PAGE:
But it won't do for much longer. Cunliffe's intellect steers him naturally towards debates over ideas and winning arguments, often in a smart-alec way.
Goff is expected to lead a concerted effort this year to make Cunliffe and other MPs put ordinary working people uppermost in their minds as they develop their portfolios and policies.
He will expand on the theme at his first big speech of the year, on Thursday in Hamilton.
Goff himself would do well at caucus to point to his own inadequacies.
After all the talk of his grandmother, the motorbike and Mary, Goff may be more human, but he has had little cut-through with the public.
Labour has made gains in the past two polls, but it is it is about 20 to 25 points below National.
Concentrating the party's focus on its worker roots should be a no-risk strategy for Goff. It makes sense. And it is a theme that the caucus left should embrace as much as the others.
The underlying disquiet over Goff's racial separatism speech last year was a reminder that the party's liberal left, while not formally organised, exists and Goff cannot rely on its acquiescence simply because "the leader has spoken".
But left-wing commentator and author Chris Trotter applauded on his Bowalley Road blog the Goff speech as an important blow against a small but powerful sub-set in Labour driven by identity politics (gays, women, Maori etc) and social liberal ideology.
Trotter says that before Goff can return the party to its working people's roots, he has to be seen to have dealt to the "Komissariat' in his own caucus and party, which sounds a little like destroying the village to save the city.
As it played out at the end of the last year, those who had voiced concerns about the speech - Grant Robertson and party president Andrew Little - quickly issued statements backing Goff.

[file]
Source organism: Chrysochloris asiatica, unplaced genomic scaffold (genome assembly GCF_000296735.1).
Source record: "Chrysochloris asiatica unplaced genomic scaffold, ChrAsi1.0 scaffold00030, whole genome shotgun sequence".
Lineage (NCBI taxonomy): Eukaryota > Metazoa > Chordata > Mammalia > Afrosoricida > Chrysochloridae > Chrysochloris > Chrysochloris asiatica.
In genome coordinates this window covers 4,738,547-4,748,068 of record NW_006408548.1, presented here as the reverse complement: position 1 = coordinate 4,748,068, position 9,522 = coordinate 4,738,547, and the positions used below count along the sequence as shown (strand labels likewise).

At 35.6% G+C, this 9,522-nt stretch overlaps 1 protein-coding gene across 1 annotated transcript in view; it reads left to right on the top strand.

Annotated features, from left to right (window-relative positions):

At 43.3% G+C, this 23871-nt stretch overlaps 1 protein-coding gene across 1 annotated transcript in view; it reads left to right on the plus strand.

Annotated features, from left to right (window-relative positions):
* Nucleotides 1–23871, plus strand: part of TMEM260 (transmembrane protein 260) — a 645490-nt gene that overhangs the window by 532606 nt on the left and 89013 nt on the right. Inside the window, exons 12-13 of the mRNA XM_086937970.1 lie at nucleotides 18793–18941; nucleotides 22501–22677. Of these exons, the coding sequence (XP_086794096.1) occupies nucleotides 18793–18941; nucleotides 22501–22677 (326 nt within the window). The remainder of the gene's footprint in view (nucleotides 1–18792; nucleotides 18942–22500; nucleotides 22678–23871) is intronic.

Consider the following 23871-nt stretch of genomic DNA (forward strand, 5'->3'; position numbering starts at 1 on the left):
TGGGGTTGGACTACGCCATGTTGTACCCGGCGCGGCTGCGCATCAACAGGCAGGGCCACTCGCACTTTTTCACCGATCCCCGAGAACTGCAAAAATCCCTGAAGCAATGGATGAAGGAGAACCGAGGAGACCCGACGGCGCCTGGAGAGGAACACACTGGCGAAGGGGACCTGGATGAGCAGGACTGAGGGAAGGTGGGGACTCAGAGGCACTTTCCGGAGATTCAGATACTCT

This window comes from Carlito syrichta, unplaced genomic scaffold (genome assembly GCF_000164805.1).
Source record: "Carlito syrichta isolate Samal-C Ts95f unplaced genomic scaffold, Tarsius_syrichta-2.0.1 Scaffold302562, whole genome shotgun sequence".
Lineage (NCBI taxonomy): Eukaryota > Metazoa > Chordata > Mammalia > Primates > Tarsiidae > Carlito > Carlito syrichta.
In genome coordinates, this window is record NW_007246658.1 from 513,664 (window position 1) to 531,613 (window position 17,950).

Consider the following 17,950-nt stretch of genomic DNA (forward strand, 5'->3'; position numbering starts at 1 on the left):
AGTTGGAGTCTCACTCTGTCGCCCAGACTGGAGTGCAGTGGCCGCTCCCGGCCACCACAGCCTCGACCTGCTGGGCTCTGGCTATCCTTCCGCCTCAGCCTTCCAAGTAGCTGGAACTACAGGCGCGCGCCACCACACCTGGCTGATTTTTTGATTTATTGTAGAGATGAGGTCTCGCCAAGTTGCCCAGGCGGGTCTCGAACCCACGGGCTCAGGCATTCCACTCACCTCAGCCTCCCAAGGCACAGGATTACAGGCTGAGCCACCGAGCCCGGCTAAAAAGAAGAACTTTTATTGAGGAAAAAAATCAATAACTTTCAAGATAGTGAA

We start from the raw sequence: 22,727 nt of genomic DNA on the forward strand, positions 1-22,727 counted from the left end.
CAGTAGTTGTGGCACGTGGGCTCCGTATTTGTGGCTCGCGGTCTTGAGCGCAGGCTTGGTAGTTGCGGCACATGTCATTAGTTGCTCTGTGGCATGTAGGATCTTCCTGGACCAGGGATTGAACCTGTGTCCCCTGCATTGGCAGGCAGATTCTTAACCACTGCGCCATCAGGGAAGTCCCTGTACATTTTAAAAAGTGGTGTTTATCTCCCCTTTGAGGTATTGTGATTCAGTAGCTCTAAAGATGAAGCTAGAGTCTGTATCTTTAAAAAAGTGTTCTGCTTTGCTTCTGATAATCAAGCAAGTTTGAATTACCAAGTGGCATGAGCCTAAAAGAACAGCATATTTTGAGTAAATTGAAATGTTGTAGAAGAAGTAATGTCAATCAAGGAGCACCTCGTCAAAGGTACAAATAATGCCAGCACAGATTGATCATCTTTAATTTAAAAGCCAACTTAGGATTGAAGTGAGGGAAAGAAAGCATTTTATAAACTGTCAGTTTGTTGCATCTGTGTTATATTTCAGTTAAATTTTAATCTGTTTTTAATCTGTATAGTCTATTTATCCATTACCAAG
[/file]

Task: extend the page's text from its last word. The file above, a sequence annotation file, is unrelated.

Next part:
The sensitivities in Labour are profound, and understandable.
Helen Clark's careful management of the party's previously fractious groupings led the party to power and once there she maintained that management.
Goff does not maintain relationships as assiduously, and this leaves the party more vulnerable to disharmony as it debates its direction.
In a caucus of 43, Labour's hardcore left is down to about a dozen - Ruth Dyson, Chris Carter, Maryan Street, Lianne Dalziel, Charles Chauvel, Steve Chadwick, Sue Moroney, Jacinda Ardern, Carol Beaumont, Iain Lees-Galloway, Grant Robertson and Phil Twyford.
Numbers don't matter unless there is a crisis and there is no crisis. Maintaining harmony does matter.
And one of the biggest challenges for Goff this year will be to manage the policy debates in the caucus and party without discord.
One of the party's young thinkers, Jordan Carter, who contested Hunua, said this week that the party needed to drop its tradition of top-down management.
In an IT age with the end of deference towards authority, a political party that is centralised and top-down cannot capture the public imagination, he said in his Just Left blog.
Labour had to turn itself inside out, he said, and had to listen to people and let people shape what they did next.
"We have to do this if we are to be relevant, and if we want to win there is nothing more important than being relevant."
Goff could do worse than get Carter to speak to the caucus.